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Ben Jones
Ben Jones, UK Lawyer
Category: Law
Satisfied Customers: 50148
Experience:  Qualified Solicitor
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I had an accident on the 29 August 2015. I had a hospital stay

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I had an accident on the 29 August 2015. I had a hospital stay of 6 weeks with 2 operations resulting in a total reconstruction of the left knee. I was non-weight bearing until beginning of Dec. On the 19 October my GP signed me off well enough to do 2 hours a day of computer work as I work as an attendance officer at a academy. The academy provided me with a school laptop. I am producing a weekly spread sheet with the data required by senior management. At no stage did they tell me that I should not do the work.
On the 23 Dec. I had a telephone interview with Occupational Health and they stated that I could continue to do 2 hours a day from home with a proposed review in Feb.. As I did not hear from the OH I wrote to them at the end of Feb.and they replied that they were not given the go ahead. I finally got another telephone assessment in which the doctor stated that I was able to work in the office but unable to walk round the school.
I am now receiving statutory sickpay since January. Is this correct as I work for them 10 hours a week and secondly I am not sick I am disabled.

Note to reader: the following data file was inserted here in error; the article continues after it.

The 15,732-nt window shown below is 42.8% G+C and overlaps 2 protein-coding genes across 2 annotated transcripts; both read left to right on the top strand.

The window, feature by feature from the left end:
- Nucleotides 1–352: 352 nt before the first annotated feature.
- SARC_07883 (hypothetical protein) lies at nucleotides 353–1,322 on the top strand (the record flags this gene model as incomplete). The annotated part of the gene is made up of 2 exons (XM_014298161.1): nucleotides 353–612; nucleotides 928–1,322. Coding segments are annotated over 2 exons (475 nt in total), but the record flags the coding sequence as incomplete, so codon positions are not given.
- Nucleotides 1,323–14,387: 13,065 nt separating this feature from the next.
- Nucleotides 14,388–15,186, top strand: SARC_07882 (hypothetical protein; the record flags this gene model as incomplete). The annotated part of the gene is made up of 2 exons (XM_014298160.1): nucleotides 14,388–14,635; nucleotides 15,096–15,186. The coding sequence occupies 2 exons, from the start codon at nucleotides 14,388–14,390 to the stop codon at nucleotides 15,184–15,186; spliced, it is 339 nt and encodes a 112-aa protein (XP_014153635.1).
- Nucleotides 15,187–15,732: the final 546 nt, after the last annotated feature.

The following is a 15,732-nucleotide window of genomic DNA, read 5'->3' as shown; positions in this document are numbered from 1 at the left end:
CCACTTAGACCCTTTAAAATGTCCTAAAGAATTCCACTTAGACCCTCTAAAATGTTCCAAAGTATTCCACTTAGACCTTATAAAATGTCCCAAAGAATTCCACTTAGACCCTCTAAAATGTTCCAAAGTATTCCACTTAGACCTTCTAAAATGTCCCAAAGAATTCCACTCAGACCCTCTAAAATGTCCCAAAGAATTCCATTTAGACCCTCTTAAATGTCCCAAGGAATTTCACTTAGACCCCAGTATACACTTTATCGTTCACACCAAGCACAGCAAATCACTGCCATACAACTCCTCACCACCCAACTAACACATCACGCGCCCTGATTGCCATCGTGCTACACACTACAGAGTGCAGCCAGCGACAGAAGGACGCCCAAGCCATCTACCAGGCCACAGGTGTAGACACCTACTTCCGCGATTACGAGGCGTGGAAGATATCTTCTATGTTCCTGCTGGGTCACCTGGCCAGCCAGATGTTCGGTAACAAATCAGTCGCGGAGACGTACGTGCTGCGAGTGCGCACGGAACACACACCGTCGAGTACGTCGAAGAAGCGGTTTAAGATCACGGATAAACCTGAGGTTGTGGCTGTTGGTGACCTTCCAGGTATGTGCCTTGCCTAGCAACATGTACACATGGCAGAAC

Can you please give me advice, I have got Unison Union involved, but I am not sure as there is a communication problem. The Unison had agreed to work on my behalf.
Hello, my name is***** am a qualified lawyer and it is my pleasure to assist you with your question today. What does your contract say about sick pay entitlement?
Customer: replied 1 year ago.
6 month full pay after that half pay and statutory sick pay
So I presume for Sept, and part of Oct you received full sick pay? Then you started working 2h a week and did you continue receiving sick pay then in addition to the hours you worked?
Customer: replied 1 year ago.
Yes, I continued getting sick pay but no pay for the 2 hours a day.
So you did not get your contractual entitlement to 6 months full pay because you were paid full pay for 4 months and after that they stopped it?
Customer: replied 1 year ago.
They said that as my last working day was 23 July, after that we had 6 weeks holiday, therefore the sick leave starts from July..